They started off by cleaning everything, then set to work on the more difficult parts: re-plastered the walls, added locks to doors, repaired all windows and doors, and constructed a new window, so altogether, lots of changes! The workers worked from 7 am to 4 pm each day, with the daycare ladies 

cooking lunch for everyone who came to help. The ladies of the daycare as well as the Mariposa volunteers were not paid for any of their contributions and instead volunteered their time to help out the community.

  


A wall was placed in the middle of the building, so it is now divided in 2 seperate classrooms: one for the Reading Corner and one for the daycare. Before that, they shared the same classroom, which caused miscommunication between the teachers. This problem is solved now luckily! The Reading Corner is going to be open in the afternoons, and the school is going to be open only in the mornings.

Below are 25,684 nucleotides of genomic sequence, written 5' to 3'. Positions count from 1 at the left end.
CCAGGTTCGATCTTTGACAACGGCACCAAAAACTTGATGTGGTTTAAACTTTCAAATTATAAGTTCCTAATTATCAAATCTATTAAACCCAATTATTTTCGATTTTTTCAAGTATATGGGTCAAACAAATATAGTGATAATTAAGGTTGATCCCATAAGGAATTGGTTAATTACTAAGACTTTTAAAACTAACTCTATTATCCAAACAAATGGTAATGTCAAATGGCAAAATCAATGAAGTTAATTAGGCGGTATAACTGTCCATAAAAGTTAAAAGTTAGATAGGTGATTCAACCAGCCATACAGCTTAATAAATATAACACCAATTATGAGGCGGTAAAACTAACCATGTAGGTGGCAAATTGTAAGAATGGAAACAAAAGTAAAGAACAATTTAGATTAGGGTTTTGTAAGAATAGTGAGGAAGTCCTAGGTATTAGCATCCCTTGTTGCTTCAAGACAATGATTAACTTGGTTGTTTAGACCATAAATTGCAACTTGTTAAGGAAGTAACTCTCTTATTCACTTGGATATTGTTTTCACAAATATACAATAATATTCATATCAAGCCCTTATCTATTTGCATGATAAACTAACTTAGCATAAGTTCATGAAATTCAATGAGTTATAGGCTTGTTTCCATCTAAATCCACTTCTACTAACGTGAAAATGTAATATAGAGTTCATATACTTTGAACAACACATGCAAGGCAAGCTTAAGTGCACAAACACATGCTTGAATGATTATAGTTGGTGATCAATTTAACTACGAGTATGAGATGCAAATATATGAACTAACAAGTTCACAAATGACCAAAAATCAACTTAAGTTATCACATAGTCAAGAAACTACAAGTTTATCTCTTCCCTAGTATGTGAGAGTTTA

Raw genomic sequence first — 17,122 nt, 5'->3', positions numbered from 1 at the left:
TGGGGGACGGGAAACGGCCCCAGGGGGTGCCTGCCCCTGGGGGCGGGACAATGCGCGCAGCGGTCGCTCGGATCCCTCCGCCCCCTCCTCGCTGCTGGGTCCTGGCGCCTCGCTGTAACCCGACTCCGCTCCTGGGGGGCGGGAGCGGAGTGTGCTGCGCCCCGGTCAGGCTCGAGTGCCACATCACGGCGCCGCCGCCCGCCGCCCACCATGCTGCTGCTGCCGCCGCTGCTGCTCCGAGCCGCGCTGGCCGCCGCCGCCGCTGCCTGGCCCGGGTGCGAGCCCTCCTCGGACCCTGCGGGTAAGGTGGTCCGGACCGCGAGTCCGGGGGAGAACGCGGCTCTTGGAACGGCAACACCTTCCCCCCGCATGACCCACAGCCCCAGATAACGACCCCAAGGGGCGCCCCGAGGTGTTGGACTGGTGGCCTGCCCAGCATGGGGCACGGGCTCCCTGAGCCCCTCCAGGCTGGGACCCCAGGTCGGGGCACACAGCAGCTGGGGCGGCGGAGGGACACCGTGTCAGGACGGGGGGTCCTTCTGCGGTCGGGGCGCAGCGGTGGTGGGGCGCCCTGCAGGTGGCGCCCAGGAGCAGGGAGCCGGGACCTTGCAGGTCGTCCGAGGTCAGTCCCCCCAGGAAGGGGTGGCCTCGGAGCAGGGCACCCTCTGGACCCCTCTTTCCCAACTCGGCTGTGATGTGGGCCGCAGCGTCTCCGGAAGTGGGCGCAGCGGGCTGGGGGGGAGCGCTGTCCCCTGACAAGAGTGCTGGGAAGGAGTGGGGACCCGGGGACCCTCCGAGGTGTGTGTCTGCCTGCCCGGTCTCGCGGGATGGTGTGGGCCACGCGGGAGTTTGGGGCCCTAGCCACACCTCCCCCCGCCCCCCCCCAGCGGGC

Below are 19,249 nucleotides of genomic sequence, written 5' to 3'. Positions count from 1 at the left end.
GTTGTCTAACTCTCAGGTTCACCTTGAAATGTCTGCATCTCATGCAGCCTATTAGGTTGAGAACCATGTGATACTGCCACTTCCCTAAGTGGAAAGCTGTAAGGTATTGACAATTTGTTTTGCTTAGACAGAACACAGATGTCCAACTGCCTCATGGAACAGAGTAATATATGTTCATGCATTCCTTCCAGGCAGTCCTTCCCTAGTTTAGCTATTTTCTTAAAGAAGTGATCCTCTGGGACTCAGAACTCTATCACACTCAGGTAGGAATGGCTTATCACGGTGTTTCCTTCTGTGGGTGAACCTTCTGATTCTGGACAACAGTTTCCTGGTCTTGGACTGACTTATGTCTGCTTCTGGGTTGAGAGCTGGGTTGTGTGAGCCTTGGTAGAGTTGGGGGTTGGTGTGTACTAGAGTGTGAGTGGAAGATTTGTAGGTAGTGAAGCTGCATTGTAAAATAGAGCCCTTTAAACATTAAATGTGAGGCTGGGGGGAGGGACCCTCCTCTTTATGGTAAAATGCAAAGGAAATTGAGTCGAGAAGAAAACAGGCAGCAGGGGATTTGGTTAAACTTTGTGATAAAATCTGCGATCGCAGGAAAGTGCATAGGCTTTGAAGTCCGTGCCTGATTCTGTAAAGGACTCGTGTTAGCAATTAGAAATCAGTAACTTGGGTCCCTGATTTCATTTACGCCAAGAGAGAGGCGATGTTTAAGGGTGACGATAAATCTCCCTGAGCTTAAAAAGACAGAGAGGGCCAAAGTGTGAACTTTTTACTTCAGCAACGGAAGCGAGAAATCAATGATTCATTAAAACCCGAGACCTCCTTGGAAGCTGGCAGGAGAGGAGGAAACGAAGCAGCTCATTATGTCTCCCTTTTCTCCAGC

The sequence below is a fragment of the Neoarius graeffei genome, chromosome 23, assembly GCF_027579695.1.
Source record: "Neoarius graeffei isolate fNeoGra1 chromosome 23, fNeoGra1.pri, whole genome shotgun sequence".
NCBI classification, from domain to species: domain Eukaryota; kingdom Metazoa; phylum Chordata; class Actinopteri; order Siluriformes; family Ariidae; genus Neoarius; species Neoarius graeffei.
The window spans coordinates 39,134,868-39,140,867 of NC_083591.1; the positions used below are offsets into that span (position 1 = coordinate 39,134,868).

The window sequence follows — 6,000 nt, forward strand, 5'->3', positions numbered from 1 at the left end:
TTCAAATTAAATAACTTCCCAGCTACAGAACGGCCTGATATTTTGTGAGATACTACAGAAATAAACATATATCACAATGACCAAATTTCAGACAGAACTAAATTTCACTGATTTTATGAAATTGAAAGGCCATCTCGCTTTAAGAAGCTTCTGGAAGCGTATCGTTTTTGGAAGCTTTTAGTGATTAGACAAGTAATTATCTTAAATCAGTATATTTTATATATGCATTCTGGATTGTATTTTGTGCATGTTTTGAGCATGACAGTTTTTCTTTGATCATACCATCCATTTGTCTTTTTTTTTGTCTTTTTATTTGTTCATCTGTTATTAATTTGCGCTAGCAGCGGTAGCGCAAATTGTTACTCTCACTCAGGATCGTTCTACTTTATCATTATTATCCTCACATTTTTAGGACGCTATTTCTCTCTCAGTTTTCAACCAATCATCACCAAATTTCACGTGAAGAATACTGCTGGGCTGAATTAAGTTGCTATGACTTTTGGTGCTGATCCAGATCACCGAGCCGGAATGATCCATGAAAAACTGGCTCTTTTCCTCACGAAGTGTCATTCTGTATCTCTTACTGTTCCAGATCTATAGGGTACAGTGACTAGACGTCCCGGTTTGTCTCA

Next week we are going to continue work on the renovation by painting murals. We found 2 guys that are going to paint beautiful murals on the walls, inside and outside. Janeth from the Reading Corner came up with the idea to do at least 1 mural with the kids. This will make it all the more personal and we are really excited about that! After that, we want to start with the interior to make sure the teachers and the classrooms have all the materials they need to function as a Reading Corner, and now as a pre-school.